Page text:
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Metro

Detective demoted for lapse in case tied to Alemany

Authorities try to assure South Boston of safety

Police Commissioner Edward F. Davis (right) spoke with District Attorney Daniel F. Conley at Monday’s meeting.

JESSICA RINALDI FOR THE GLOBE

Police Commissioner Edward F. Davis (right) spoke with District Attorney Daniel F. Conley at Monday’s meeting.

A Boston detective who failed to follow up on a September case involving a person now of interest to police in last week’s murder of a South Boston woman has been demoted and “will no longer be doing investigations in the city of Boston,” the police commissioner told hundreds of concerned residents Monday night.

“He has been demoted into a patrol position,” Commissioner Edward F. Davis said.

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Although Davis did not name the detective, Boston police revealed Monday that Jerome Hall-Brewster is losing his detective rating Tuesday because of a failure to properly investigate a September case. The suspect in that case was Edwin Alemany, 28, who is being held on charges related to two other attacks of women in the South Boston neighborhood and who is being called a person of interest in the slaying of Amy Lord last week.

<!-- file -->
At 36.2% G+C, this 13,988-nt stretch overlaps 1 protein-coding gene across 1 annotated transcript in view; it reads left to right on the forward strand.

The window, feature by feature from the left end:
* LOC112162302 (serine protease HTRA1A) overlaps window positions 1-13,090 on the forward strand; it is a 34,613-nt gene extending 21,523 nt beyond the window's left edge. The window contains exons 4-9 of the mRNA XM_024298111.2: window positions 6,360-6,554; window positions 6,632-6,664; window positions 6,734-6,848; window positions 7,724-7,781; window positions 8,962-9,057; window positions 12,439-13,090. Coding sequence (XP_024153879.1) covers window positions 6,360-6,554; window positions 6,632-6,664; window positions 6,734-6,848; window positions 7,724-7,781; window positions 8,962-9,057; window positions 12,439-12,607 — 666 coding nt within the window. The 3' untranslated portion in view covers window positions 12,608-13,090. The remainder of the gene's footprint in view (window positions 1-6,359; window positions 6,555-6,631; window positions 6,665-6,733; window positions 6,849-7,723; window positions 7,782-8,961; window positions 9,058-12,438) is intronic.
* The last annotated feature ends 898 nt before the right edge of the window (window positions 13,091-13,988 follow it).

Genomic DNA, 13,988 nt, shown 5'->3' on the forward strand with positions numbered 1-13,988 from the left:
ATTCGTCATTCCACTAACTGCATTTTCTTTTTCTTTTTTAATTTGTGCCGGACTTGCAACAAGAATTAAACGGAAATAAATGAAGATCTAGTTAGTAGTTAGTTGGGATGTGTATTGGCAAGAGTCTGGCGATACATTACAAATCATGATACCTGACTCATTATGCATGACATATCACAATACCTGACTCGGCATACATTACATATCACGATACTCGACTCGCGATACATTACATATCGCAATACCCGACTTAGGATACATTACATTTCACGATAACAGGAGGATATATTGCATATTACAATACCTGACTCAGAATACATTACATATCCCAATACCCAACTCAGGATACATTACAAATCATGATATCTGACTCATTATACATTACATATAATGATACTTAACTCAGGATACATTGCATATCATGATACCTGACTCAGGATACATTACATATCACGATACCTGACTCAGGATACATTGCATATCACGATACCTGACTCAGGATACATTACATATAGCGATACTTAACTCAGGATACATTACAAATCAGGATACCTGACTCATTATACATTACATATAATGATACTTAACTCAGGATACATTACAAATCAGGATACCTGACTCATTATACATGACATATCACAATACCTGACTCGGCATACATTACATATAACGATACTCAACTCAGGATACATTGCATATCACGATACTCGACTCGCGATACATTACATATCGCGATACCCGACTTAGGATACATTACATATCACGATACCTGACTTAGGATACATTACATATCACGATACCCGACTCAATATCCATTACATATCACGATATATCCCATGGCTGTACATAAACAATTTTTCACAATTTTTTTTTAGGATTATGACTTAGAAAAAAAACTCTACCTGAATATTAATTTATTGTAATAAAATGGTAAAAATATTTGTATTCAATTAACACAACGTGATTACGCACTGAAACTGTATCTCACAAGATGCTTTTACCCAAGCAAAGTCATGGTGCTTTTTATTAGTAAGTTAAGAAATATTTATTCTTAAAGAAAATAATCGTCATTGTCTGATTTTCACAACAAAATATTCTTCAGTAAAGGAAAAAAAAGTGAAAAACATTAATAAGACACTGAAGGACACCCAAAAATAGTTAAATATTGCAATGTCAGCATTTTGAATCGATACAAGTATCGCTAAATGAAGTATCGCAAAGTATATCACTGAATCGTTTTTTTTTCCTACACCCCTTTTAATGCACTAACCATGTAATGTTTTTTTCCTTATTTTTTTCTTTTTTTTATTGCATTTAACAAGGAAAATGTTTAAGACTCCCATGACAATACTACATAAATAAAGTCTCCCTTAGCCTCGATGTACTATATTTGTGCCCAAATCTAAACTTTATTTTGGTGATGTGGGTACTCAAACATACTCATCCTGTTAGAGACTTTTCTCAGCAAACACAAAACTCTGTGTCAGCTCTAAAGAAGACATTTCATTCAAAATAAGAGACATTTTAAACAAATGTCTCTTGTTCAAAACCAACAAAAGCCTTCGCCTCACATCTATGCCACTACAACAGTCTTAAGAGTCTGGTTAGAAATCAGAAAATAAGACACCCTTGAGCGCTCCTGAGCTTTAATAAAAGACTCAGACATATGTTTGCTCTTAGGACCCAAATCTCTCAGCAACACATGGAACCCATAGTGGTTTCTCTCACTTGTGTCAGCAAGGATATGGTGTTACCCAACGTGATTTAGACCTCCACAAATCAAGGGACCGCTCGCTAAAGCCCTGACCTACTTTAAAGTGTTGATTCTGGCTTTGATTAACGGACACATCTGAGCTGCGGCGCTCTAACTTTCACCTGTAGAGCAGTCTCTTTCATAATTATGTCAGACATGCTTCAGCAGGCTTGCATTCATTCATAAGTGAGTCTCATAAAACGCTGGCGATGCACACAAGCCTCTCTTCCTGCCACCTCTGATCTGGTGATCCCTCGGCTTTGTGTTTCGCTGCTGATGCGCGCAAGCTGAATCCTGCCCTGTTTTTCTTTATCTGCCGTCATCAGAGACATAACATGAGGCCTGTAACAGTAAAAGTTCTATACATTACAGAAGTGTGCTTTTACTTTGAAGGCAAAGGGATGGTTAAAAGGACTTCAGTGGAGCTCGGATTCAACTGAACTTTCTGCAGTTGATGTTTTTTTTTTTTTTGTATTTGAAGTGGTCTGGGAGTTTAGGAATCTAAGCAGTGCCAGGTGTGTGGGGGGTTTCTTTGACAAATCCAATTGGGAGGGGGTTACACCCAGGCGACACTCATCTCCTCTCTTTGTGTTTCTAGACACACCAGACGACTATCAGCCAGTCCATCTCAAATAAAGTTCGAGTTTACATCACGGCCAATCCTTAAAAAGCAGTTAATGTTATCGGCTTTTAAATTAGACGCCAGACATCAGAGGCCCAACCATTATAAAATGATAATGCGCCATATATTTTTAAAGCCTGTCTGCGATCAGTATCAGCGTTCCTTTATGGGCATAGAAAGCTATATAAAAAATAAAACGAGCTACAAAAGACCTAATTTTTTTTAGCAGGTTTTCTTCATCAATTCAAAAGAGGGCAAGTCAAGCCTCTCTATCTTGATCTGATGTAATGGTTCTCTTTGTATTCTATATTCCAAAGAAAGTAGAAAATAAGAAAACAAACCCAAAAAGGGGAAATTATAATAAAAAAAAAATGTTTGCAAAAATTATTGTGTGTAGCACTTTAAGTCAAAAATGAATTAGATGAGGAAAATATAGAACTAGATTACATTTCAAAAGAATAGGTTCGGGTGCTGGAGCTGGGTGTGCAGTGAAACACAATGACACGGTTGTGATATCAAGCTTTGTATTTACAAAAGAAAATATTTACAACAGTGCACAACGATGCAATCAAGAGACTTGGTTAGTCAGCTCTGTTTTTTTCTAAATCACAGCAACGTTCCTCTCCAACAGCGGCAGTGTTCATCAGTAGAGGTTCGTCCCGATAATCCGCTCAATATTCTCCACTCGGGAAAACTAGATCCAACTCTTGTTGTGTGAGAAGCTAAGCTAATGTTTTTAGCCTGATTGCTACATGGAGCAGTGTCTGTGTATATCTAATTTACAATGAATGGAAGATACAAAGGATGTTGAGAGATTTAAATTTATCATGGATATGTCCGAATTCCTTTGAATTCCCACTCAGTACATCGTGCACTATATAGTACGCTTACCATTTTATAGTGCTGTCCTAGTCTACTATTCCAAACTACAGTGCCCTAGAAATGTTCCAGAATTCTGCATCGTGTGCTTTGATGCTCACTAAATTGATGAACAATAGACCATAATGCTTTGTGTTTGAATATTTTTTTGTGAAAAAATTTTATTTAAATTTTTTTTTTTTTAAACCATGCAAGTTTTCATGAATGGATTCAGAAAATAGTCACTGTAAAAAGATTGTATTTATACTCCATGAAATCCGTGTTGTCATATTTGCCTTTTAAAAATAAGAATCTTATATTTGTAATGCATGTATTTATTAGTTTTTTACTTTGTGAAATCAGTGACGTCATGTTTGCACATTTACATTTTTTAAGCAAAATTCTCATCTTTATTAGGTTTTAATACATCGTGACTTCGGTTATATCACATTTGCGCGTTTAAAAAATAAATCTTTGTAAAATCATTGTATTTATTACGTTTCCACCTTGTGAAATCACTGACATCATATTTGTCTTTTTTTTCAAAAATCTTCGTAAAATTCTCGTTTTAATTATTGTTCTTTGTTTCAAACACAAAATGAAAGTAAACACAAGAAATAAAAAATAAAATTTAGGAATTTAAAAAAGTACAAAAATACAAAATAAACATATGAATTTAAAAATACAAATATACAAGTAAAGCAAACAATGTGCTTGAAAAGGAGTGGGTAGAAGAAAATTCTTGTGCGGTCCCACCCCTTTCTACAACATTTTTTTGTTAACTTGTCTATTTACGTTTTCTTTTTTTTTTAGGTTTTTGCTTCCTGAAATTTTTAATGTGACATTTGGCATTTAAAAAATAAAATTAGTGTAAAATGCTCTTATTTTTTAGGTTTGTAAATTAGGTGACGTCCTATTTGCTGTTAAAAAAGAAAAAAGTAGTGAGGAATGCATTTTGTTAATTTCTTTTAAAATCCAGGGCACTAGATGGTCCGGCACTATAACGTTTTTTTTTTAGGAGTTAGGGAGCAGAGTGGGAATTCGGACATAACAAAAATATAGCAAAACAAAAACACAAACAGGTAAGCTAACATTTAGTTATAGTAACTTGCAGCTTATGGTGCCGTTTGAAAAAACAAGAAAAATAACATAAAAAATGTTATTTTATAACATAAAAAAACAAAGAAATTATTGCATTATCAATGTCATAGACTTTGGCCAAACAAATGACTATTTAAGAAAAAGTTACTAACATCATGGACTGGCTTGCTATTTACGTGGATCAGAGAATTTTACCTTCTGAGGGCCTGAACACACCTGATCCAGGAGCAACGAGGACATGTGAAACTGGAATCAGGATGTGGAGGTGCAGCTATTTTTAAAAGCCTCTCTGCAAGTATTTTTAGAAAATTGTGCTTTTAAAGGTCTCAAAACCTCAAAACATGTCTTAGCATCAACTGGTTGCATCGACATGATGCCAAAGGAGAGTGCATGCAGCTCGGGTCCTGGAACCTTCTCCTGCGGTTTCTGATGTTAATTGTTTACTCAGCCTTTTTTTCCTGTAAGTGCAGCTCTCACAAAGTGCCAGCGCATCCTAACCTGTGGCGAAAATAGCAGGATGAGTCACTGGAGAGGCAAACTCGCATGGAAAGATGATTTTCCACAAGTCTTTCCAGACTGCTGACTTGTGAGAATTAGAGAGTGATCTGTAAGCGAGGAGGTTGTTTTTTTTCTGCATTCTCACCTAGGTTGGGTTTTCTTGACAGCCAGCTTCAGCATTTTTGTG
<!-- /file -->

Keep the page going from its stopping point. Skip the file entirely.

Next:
Lord, 24, was abducted as she left her Dorchester Street residence, driven to several ATMs to withdraw cash, and then found stabbed to death in a Hyde Park reservation. The purpose of Monday’s community meeting was for officials to calm the community’s fears about an attacker on their streets.

Davis told the residents packed into the Tynan Elementary School in South Boston: “I am satisfied that we are in the right place and that we have the right person.”

Without calling Alemany a suspect in Lord’s killing, authorities mentioned him repeatedly Monday night when they addressed residents. He is in custody, undergoing a psychological evaluation.

“Edwin Alemany no longer poses any threat to the people of South Boston,” said Suffolk District Attorney Daniel F. Conley.

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He said that while no one has been formally charged in Lord’s killing, “detectives have solved” the two other attacks that Alemany stands accused of. And investigators have been making “enormous progress” in the Lord case, Conley said.

The police commissioner said officials are still processing evidence. Davis added that he was disappointed he could not announce any charges Monday night.

Many of the people who attended the meeting expressed concerns about the level of police presence in their neighborhood, including Steve Burns, 38, a lifelong resident of South Boston.

“I just think that maybe we’re not a high priority and it leaves the neighborhood vulnerable,” Burns said. Police have pledged to step up patrols in the area in the aftermath of Lord’s killing on July 23.

Burns added that young people moving to the neighborhood from small towns and suburbs may not be aware of the dangers of city life.